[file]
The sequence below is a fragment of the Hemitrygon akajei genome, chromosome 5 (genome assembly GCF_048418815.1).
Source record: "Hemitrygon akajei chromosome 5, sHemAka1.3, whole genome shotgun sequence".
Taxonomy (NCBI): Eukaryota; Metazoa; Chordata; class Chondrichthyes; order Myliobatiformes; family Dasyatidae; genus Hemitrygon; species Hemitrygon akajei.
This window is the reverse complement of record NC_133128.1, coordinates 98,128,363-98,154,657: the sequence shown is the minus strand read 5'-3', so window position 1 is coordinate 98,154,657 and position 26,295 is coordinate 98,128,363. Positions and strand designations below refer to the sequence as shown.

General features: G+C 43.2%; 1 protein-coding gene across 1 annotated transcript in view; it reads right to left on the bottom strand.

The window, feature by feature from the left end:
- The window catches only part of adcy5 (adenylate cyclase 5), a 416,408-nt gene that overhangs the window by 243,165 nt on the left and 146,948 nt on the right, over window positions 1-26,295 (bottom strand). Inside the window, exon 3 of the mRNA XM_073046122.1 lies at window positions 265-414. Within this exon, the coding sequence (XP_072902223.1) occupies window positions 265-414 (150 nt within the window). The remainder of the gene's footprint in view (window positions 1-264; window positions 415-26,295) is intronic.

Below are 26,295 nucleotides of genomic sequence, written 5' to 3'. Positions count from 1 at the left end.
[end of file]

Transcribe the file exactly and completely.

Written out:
The sequence below is a fragment of the Hemitrygon akajei genome, chromosome 5 (genome assembly GCF_048418815.1).
Source record: "Hemitrygon akajei chromosome 5, sHemAka1.3, whole genome shotgun sequence".
Taxonomy (NCBI): Eukaryota; Metazoa; Chordata; class Chondrichthyes; order Myliobatiformes; family Dasyatidae; genus Hemitrygon; species Hemitrygon akajei.
This window is the reverse complement of record NC_133128.1, coordinates 98,128,363-98,154,657: the sequence shown is the minus strand read 5'-3', so window position 1 is coordinate 98,154,657 and position 26,295 is coordinate 98,128,363. Positions and strand designations below refer to the sequence as shown.

General features: G+C 43.2%; 1 protein-coding gene across 1 annotated transcript in view; it reads right to left on the bottom strand.

The window, feature by feature from the left end:
- The window catches only part of adcy5 (adenylate cyclase 5), a 416,408-nt gene that overhangs the window by 243,165 nt on the left and 146,948 nt on the right, over window positions 1-26,295 (bottom strand). Inside the window, exon 3 of the mRNA XM_073046122.1 lies at window positions 265-414. Within this exon, the coding sequence (XP_072902223.1) occupies window positions 265-414 (150 nt within the window). The remainder of the gene's footprint in view (window positions 1-264; window positions 415-26,295) is intronic.

Below are 26,295 nucleotides of genomic sequence, written 5' to 3'. Positions count from 1 at the left end.